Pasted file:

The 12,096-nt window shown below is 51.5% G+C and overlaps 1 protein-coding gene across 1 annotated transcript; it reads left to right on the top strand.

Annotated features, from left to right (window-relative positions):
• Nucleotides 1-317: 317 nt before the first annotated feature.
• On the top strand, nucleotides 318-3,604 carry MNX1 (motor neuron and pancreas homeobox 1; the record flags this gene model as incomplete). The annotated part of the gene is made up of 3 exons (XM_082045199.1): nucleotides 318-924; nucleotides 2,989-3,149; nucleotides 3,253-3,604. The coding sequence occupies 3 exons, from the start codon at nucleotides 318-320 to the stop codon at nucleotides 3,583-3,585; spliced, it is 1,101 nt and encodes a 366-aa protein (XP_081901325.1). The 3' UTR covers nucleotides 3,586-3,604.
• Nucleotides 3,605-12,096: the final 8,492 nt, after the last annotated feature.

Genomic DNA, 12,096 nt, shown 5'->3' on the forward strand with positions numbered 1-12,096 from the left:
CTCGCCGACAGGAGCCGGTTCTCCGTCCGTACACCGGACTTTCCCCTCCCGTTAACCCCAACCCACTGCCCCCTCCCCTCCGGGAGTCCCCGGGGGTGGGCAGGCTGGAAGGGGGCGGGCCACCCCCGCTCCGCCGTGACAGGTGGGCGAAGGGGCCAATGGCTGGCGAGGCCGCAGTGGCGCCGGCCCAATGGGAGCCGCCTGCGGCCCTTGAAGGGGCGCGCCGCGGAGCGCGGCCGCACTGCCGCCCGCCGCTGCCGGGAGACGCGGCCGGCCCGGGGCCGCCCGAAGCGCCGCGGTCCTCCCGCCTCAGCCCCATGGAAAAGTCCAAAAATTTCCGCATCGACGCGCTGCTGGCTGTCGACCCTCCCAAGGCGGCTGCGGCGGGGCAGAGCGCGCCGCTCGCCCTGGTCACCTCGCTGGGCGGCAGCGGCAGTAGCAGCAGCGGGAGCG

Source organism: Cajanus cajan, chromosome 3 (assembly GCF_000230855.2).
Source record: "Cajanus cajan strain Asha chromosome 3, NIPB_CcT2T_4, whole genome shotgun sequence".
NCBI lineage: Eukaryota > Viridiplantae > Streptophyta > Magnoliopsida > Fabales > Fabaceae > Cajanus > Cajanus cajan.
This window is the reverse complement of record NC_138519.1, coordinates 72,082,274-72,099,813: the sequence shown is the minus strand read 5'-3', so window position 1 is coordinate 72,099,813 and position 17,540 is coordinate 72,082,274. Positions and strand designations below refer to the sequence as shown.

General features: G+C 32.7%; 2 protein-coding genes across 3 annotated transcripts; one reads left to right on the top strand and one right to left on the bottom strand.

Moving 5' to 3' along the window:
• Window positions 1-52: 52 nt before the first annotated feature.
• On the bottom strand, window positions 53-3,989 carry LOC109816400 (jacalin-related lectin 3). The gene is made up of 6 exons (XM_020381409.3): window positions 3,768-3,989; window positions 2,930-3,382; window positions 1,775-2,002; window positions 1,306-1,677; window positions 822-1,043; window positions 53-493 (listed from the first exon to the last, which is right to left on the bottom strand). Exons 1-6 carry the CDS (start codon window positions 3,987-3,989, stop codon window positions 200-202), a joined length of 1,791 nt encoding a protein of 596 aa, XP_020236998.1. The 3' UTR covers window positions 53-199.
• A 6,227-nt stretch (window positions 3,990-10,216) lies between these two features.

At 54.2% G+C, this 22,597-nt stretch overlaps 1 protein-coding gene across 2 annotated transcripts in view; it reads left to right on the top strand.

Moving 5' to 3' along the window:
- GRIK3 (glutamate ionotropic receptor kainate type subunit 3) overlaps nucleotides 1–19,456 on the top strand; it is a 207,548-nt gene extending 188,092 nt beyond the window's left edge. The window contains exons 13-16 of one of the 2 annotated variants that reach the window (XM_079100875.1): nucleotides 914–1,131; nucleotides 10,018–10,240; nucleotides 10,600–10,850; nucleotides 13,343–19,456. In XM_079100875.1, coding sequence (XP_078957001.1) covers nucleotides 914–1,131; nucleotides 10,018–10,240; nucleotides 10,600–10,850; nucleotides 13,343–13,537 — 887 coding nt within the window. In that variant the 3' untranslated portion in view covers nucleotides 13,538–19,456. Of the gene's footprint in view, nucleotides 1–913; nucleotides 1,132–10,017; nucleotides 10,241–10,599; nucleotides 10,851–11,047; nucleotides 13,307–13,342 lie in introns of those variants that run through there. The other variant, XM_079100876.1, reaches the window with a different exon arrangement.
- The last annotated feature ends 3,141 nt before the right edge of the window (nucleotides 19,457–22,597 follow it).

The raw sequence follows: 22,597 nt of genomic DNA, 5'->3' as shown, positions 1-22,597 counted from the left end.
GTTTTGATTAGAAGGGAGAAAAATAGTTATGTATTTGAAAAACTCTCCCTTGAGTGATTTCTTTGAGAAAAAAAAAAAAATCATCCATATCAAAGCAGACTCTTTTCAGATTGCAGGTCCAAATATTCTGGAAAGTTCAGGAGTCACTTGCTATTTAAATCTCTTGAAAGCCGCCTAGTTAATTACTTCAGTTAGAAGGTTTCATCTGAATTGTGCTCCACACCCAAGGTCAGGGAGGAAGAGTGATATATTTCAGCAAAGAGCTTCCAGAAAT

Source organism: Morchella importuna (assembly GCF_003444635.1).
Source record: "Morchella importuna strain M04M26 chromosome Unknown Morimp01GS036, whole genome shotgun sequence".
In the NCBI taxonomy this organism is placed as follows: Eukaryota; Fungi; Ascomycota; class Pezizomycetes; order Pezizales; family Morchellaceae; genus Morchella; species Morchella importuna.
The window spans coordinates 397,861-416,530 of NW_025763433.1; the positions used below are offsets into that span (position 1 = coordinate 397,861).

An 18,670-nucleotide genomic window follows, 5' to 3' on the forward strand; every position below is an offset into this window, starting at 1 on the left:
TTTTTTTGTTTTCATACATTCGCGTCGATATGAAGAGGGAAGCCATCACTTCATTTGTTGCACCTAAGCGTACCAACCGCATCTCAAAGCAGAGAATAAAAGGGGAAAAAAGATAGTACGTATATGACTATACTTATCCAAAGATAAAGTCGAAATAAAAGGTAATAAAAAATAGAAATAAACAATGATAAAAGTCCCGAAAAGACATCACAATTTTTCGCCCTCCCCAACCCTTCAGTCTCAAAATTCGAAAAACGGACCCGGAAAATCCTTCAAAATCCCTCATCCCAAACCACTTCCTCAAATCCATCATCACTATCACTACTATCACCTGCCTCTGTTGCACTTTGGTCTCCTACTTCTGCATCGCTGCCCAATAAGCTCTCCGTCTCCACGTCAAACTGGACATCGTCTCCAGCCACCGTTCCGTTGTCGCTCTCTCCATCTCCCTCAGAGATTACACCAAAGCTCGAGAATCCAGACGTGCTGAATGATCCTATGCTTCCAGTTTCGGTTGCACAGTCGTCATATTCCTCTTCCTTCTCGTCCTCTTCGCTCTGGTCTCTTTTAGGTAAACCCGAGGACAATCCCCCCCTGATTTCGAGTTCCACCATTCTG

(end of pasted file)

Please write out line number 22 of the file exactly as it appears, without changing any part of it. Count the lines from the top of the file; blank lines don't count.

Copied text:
GTTTTGATTAGAAGGGAGAAAAATAGTTATGTATTTGAAAAACTCTCCCTTGAGTGATTTCTTTGAGAAAAAAAAAAAAATCATCCATATCAAAGCAGACTCTTTTCAGATTGCAGGTCCAAATATTCTGGAAAGTTCAGGAGTCACTTGCTATTTAAATCTCTTGAAAGCCGCCTAGTTAATTACTTCAGTTAGAAGGTTTCATCTGAATTGTGCTCCACACCCAAGGTCAGGGAGGAAGAGTGATATATTTCAGCAAAGAGCTTCCAGAAAT